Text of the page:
2. Nobody knows. The local rag publishes our PR department's materials unedited, so the only time bad things happen is when there's an actual police report. I've been a designated faculty member of a judicial board that's not met in years. I assume there's a Star Chamber, probably in the old library, with access to a deep well for disposing of victims.

    3. Does anyone ever get busted? Only if shots ring out. Otherwise "busted" means "don't take anything from that prof again and you'll be fine."

    4. We have a formal ceremony where we all line up and throw the faculty handbook at new faculty. Doesn't everyone?

  5. @FFF, awwww, the graduation ceremony sounds great. I love the "dropping a rose petal into the Grand Canyon" metaphor, I'm going to plagiarize that, if you don't mind. And I wonder if it's the Peter Principle that is responsible for all of these incompetent deans?

    @ahistoricality, ha ha, no, we don't even have faculty handbooks. That's kind of why I'm asking.

  6. @Suzy: go ahead, since I got it from Robert Burnham, and I'm pretty sure he "borrowed" it, himself.

  7. @Suzy: go ahead, since I got it from Robert Burnham, and I'm pretty sure he "borrowed" it, himself.

  8. At LD3C (a community college) we have clear sexual harassment policies, defined and codified. We also have to attend graduation ceremonies and that is a rule that is enforced--as is our participation in a certain amount of professional development each year. There is a codified rule about how far away from campus we can live but it isn't enforced. There is nothing anywhere about dress codes, but not dating students is codified and would be enforced by HR if anyone among the faculty were stupid or desperate enough to date a student. (Seriously, why would anyone want to?) We have a heavy load of office hours that we must keep and--oh, yes--keeping them is enforced. There are other things in the faculty handbook about not demeaning LD3C.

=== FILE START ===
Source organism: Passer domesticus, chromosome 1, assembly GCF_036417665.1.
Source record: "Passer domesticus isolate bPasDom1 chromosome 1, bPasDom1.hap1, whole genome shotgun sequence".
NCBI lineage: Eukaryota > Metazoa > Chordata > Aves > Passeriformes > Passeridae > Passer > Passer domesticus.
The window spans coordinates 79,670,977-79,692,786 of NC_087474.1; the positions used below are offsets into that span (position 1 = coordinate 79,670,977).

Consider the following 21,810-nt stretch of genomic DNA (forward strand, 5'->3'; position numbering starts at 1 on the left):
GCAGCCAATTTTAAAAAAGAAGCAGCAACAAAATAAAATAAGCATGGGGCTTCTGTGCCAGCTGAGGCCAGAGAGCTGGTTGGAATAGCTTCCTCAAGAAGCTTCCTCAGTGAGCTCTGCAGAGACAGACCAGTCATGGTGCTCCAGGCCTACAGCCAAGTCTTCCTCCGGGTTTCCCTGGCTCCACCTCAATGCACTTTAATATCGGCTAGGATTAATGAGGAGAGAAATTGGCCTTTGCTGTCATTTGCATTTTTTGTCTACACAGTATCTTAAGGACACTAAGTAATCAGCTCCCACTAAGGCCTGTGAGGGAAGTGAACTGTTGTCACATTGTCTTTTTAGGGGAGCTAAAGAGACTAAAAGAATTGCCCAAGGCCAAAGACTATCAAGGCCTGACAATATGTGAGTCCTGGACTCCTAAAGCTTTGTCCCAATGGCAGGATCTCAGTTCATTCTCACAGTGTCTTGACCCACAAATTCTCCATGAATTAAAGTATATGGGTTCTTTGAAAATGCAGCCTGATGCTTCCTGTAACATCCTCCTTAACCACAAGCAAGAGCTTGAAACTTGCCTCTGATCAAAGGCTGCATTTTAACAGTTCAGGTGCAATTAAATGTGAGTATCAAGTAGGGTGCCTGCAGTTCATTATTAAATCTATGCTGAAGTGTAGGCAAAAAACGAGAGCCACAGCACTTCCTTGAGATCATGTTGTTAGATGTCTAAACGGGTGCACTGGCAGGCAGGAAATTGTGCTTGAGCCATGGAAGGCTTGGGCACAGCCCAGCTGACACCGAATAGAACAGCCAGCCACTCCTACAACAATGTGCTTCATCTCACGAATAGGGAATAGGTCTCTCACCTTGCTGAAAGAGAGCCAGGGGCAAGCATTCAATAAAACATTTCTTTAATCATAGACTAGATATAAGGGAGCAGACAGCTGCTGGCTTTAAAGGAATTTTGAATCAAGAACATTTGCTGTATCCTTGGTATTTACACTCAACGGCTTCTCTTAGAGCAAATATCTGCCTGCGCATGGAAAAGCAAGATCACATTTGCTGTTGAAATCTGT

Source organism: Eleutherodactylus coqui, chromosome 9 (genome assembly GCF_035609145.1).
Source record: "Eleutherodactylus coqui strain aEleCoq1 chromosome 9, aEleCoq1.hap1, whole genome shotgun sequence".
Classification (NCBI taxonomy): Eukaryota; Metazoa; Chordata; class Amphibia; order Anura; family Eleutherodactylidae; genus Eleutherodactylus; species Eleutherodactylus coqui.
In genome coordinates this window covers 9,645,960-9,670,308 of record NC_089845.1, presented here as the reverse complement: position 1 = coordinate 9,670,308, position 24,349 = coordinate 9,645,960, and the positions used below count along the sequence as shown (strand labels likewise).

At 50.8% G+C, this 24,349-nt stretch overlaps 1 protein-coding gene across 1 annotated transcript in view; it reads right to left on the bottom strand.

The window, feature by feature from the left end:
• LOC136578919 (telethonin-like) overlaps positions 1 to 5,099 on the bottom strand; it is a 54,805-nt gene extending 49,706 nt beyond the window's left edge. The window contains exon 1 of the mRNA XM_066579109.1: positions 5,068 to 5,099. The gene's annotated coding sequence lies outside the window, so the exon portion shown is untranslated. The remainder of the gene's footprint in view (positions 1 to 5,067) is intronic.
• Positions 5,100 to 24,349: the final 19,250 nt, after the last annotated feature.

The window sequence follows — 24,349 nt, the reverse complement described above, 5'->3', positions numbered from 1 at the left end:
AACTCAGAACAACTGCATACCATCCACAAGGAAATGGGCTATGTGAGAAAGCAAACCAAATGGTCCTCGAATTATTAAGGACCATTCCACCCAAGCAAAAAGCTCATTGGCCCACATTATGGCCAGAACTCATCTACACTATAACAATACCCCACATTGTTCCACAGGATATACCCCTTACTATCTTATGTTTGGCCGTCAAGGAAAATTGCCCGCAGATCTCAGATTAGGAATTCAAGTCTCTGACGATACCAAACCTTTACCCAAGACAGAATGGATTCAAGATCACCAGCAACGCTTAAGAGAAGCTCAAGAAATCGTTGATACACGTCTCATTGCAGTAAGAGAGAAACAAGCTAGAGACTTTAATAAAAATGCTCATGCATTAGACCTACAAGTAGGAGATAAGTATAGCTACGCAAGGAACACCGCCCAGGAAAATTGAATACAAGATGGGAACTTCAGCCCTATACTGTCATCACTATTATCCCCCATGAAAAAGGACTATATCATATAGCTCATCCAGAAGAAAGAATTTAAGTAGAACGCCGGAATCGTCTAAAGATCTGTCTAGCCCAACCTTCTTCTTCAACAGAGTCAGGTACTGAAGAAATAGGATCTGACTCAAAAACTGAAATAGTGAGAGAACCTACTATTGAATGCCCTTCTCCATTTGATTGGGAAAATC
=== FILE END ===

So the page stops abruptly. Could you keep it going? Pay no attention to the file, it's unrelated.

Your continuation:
We all get the handbook. There is serious, extensive orientation for full-timers and mandatory one-day (paid) orientation for part-timers.

    There are many rules laid out in our contracts and both the faculty and the administration strive to live by them, to the letter. Each department also codifies its own rules for operating and as long as those don't violate terms of the faculty contract, the college has no problem with them.

    LD3C also takes very seriously the academic rules--including course outcomes--that we work hard to shape and codify.

    Yes, we are all about the rules here at LD3C; sometimes that's very good, and sometimes it's ridiculous.